Much of what we perceive as the “natural” beauty
of Borderland is, in fact, the result of human activity. The
ponds, fields, stone walls, and pathways reflect a long history
of agricultural and industrial use. Without continued management,
the fields would return to forests and the ponds would become
marshes and swamps.
Borderland’s earliest human inhabitants were Native
Americans. The park’s land marked the territorial boundary
between the Massachusetts and Wampanoag tribes, giving added
significance to the name Borderland. Both tribes hunted and
fished here before the first white settlers arrived in the
Development of the land for farming and industry began in
the early 1700s. In 1746, Jedidiah Willis built a house in
a dam and sawmill just over the line in Sharon, on the brook
where Pud’s Pond is today. That stream, a main tributary
of Poquanticut Brook, also powered a nail factory and two mills
that made cotton twine and batting.
Further down the brook, General Sheperd Leach, owner of the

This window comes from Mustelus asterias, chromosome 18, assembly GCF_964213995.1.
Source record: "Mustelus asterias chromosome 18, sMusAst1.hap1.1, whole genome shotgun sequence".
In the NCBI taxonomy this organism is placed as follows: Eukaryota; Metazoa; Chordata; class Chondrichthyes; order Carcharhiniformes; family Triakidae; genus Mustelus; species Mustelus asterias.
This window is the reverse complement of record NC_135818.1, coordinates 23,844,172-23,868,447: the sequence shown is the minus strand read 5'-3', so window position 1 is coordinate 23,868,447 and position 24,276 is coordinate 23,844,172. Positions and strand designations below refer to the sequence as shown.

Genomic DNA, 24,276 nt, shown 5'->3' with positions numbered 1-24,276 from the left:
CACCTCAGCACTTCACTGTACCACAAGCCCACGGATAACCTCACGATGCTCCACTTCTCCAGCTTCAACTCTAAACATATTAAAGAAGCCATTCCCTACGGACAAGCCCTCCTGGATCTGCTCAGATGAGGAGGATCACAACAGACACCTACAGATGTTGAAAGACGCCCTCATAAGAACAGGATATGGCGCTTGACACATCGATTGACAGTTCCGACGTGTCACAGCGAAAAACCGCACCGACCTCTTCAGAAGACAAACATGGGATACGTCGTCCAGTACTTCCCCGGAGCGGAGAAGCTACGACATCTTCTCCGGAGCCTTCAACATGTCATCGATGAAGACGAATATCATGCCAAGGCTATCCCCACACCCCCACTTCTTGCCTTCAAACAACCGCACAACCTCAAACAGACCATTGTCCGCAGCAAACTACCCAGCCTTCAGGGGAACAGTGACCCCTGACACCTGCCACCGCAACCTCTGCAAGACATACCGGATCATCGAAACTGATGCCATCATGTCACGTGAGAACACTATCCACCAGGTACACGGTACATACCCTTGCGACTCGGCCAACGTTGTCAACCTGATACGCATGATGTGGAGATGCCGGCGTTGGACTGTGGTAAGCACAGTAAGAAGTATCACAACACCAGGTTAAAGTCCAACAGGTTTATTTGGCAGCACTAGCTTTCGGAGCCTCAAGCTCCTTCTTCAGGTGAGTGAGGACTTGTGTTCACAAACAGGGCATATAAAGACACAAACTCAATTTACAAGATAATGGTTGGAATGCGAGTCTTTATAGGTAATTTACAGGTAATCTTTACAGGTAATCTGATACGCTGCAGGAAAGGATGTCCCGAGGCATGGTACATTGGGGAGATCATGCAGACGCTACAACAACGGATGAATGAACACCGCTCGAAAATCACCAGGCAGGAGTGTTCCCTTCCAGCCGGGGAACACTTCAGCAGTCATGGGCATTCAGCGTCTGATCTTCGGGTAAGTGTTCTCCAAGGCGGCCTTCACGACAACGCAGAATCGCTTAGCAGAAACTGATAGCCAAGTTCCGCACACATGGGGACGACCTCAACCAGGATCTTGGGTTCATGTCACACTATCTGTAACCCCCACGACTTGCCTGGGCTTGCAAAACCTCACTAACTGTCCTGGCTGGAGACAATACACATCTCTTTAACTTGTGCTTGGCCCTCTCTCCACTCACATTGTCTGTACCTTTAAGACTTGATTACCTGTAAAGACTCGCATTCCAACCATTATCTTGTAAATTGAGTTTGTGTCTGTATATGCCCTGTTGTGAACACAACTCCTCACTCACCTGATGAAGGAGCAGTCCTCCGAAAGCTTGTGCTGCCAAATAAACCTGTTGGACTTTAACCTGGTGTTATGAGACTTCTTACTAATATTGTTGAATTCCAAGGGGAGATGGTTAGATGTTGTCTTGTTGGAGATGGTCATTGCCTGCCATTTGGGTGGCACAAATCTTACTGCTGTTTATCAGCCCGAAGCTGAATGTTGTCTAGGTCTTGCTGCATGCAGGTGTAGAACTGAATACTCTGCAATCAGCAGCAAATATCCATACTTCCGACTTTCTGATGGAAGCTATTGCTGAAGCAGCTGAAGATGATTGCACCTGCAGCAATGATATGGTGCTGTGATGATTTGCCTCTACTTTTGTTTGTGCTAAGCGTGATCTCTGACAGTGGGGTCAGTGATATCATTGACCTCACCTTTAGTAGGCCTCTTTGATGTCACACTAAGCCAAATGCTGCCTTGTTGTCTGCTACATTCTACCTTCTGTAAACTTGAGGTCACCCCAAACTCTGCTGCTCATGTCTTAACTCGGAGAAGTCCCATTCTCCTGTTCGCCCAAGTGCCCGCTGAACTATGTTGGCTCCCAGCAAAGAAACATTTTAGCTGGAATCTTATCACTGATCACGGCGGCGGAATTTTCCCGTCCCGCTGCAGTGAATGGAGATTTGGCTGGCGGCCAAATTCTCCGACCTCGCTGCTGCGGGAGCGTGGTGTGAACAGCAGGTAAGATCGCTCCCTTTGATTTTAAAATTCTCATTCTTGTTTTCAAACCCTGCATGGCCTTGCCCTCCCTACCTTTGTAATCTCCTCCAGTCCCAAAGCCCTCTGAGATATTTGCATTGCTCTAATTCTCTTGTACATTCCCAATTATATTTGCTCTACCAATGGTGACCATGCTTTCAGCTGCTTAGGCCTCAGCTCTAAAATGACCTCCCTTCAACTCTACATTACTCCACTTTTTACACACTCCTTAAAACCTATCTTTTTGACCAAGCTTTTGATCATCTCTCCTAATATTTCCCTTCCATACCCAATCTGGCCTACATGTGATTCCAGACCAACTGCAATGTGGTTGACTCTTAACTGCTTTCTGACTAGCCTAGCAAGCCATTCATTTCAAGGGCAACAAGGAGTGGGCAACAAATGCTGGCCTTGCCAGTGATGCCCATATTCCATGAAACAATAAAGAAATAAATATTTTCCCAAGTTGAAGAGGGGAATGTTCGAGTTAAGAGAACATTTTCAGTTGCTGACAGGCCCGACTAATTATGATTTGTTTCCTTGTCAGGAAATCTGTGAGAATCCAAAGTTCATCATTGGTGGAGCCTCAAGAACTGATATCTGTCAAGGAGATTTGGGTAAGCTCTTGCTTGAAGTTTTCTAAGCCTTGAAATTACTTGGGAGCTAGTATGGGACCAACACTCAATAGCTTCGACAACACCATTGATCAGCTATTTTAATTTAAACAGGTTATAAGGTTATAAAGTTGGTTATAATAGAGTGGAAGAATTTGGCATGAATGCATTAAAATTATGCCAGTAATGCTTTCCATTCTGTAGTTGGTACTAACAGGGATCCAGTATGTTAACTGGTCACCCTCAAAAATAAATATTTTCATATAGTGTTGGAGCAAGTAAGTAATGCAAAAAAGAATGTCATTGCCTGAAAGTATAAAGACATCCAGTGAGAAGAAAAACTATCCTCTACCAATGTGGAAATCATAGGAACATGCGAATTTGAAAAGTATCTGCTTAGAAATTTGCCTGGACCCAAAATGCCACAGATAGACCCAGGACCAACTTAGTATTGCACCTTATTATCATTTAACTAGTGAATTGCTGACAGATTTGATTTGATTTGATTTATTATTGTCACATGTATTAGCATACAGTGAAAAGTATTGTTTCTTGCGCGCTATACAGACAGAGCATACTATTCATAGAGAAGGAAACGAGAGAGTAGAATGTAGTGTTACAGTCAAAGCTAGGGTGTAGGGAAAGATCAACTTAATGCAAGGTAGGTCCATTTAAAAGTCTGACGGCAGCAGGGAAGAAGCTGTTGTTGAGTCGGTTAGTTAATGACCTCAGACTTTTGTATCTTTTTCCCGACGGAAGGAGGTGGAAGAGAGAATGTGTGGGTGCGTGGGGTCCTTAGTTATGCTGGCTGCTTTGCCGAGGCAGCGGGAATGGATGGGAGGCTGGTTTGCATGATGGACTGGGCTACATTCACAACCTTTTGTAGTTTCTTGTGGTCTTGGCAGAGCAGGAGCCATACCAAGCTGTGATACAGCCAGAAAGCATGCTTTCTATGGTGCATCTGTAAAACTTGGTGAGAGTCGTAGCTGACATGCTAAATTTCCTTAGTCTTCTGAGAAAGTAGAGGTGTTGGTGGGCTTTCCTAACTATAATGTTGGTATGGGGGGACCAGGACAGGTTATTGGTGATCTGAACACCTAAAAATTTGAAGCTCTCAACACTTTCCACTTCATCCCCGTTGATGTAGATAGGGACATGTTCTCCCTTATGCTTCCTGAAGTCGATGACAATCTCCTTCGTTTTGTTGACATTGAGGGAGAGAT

Furnace Village Iron Works in south Easton, cut down a stand
of white cedar and mined the bog-iron ore from the exposed
swamp. In 1825, he built the pond that bears his name to ensure
a steady water supply for his iron works three miles downstream.
That historic industrial enterprise operates even today.
Throughout the nineteenth century, farming was the main activity
at Borderland. Stone walls, now enveloped by woods, once divided
cleared fields. A rambling homestead, established in 1752 by
the Tisdale family, was home to several generations of farmers.
A second Tisdale house, built in 1810, became the first residence
of the Ames family at Borderland. All that remains now is its
Oakes and Blanche Ames began to acquire land here in 1900,
when the small farms that made up the property were no longer
prosperous. The Ameses continued to farm part of the estate,
while creating a wildlife preserve on the rest. By rebuilding
existing dams and constructing several new ones, they turned
swamps into ponds ideal for wildlife and recreation.
Oakes Ames was a leading botanist at Harvard. more…
Blanche Ames was an artist, feminist, author and inventor. more …